It’s hard to believe that 2016 is halfway over! I feel like it just started. I’ve been doing monthly updates about my zero waste progress, and while I’ve made some really good long-term changes, in other areas I’ve faltered a bit recently. If I compare myself to so many of those great zero waste bloggers, it’s easy to feel like I am not doing all I can. There are some inspiring people out there living a zero waste lifestyle. They set the bar and keep me motivated to do more. But it’s all a process. I feel good about everything done so far.
Rather than write a May recap post, I thought I would recap the first half of 2016 and set some goals for the rest of the year. As I looked through my lists of goals and accomplishments, I noticed that not all the things are technically aligned with zero waste, but more general minimalism. I could be a complete hoarder while living zero waste, but that’s not how I wanted to do it. It’s taking me a while to go through my stuff, eliminate excess, and sometimes replace things that will make a long term impact in my waste reduction. My goal isn’t just to stop adding to landfills, but also to simplify my life by reducing clutter (and keeping it out). I still have a ways to go, but I am getting there.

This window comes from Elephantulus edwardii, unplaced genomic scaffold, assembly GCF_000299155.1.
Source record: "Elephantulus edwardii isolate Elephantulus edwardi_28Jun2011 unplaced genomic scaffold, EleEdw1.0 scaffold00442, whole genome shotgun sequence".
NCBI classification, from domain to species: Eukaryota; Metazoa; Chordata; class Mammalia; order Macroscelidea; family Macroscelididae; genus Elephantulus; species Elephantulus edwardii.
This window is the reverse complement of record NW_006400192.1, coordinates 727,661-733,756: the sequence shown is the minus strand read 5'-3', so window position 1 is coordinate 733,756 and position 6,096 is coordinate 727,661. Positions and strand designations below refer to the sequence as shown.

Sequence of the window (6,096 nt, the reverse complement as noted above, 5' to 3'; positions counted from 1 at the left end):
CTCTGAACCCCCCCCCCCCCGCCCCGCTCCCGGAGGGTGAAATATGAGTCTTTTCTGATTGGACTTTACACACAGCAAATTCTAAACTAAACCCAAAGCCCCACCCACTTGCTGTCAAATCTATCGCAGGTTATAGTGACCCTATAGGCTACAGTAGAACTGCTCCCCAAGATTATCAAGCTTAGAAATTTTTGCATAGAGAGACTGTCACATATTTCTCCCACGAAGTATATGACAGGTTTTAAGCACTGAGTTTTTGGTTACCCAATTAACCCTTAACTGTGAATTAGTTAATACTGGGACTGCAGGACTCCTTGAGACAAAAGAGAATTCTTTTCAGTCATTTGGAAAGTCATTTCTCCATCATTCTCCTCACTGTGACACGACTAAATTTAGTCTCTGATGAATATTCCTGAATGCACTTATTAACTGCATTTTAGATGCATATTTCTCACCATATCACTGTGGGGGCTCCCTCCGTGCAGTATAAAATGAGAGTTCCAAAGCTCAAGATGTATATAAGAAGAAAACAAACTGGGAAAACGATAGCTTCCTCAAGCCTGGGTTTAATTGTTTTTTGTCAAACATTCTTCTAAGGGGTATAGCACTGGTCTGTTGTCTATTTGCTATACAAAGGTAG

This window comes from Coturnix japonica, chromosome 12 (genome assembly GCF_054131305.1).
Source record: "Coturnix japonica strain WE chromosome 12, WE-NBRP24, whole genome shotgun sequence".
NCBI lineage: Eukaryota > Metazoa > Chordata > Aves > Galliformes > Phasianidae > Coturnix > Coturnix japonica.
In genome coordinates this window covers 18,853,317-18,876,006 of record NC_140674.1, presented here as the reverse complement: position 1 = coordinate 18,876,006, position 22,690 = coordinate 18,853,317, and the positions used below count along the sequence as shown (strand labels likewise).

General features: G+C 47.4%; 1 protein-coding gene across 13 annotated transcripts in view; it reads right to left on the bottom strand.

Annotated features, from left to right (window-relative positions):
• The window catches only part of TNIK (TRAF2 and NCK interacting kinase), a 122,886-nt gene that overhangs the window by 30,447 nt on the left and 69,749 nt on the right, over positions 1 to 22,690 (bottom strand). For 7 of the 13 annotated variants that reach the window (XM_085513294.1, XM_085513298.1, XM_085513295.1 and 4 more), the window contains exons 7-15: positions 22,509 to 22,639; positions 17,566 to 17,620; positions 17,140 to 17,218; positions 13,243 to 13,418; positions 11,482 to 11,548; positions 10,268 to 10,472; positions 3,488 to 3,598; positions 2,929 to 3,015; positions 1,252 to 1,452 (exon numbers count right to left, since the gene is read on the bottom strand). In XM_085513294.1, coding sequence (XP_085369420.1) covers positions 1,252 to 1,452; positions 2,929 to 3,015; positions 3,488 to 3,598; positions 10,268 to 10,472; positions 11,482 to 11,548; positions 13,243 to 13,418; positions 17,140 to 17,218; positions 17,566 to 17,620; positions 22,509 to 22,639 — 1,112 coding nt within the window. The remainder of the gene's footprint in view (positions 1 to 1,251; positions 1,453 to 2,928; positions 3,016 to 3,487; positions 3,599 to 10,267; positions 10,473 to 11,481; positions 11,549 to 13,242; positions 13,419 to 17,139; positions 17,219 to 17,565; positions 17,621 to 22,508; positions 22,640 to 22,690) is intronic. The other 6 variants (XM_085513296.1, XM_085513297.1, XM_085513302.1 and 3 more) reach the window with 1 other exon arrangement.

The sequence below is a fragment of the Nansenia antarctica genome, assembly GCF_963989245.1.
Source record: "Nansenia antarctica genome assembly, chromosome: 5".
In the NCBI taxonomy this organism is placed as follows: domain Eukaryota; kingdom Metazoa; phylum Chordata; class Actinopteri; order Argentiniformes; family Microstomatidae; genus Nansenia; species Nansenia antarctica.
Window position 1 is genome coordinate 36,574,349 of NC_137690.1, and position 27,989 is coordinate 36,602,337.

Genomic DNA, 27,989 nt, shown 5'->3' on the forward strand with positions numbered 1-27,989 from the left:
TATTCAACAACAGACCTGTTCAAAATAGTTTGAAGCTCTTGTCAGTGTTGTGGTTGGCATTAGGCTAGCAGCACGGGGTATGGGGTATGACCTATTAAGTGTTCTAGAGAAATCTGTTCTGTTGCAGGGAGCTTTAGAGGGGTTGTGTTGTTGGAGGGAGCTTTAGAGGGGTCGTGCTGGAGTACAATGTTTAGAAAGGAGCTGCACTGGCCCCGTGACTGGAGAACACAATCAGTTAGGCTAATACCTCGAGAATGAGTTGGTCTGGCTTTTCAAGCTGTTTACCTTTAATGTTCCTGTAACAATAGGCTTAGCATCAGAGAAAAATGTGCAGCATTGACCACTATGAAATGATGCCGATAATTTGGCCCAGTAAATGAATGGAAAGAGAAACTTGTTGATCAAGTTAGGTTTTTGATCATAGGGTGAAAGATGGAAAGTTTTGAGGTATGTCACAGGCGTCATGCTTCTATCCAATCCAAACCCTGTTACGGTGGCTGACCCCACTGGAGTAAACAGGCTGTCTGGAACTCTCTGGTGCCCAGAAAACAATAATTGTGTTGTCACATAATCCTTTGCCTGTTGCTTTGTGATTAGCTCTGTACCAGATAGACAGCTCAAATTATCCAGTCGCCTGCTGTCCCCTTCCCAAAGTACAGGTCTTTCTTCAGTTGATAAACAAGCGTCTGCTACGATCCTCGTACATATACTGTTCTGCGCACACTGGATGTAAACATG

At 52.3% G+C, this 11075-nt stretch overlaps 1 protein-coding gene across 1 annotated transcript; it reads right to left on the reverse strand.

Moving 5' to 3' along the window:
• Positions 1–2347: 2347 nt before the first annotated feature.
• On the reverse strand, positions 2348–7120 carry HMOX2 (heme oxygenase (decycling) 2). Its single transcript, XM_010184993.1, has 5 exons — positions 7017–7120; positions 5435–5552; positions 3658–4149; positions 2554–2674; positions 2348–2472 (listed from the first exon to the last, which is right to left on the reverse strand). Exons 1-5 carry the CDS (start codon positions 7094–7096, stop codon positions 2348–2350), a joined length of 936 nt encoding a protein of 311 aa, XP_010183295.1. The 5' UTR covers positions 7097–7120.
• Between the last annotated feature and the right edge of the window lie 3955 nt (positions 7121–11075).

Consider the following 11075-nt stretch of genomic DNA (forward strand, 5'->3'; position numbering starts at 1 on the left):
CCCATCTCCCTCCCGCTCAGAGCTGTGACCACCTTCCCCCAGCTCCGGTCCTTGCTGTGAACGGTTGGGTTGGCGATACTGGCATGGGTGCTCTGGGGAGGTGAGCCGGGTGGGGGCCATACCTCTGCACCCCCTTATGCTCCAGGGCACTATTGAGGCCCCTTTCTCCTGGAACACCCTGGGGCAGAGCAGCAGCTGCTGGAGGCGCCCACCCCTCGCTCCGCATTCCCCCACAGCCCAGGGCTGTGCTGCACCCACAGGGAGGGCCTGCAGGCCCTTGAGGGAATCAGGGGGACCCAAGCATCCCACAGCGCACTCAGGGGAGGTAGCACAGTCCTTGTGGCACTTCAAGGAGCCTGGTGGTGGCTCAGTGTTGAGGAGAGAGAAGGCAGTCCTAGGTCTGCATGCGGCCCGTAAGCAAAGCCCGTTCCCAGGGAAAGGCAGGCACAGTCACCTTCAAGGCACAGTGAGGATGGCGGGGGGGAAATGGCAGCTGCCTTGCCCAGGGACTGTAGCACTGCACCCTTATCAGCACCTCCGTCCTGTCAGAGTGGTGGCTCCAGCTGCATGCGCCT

I’ve effectively stopped contributing to the landfill in these areas:
- Boxed hair color and rubber gloves (stopped using)
- Conventional tube toothpaste (DIY) and plastic toothbrushes (for compostable)
- Teeth whitening strips (stopped using)
- Face moisturizer and night cream (for drops of rosehip and jojoba oils)
- Most makeup and hair products (stopped using)
- Shaving cream (using up expired sunscreens and body wash in place)
- Eye makeup remover pads (for flannel pads and coconut oil)
- Tampons and pads (for reusable menstrual cup and cloth pads)
- Dryer sheets, fabric softener, ammonia and bleach (I use wool dryer balls, and stopped using the rest)
- Commercial cleaning products (for Norwex cloths, vinegar, baking soda, and essential oils)
- Dish soap (DIY castile and essential oils)
- Plastic grocery / shopping bags and produce bags (reusables, eliminating purchases in clam shells except on a couple of occasions)
- Plastic wrapped toilet paper (for some wrapped in paper, shipped in a cardboard box)
- 75% of plastic and tin food packaging I was previously bringing home(changing my shopping and cooking)
- Plastic straws (stainless steel)
- Disposable dishes and utensils (reusables, bento box, metal tiffin)
- Paper towels and napkins (cloth napkins and rags)
- Ziplock bags and plastic containers (mason jars and Pyrex)
- Plastic wrap (beeswax wraps)
- Coffee filters (metal reusable)
- Water bottles, soda cups and coffee cups (BYO reusable)
- Food scraps (compost or to feed the chickens or ducks)
- Books (library or Kindle)
I’ve made the following lifestyle changes: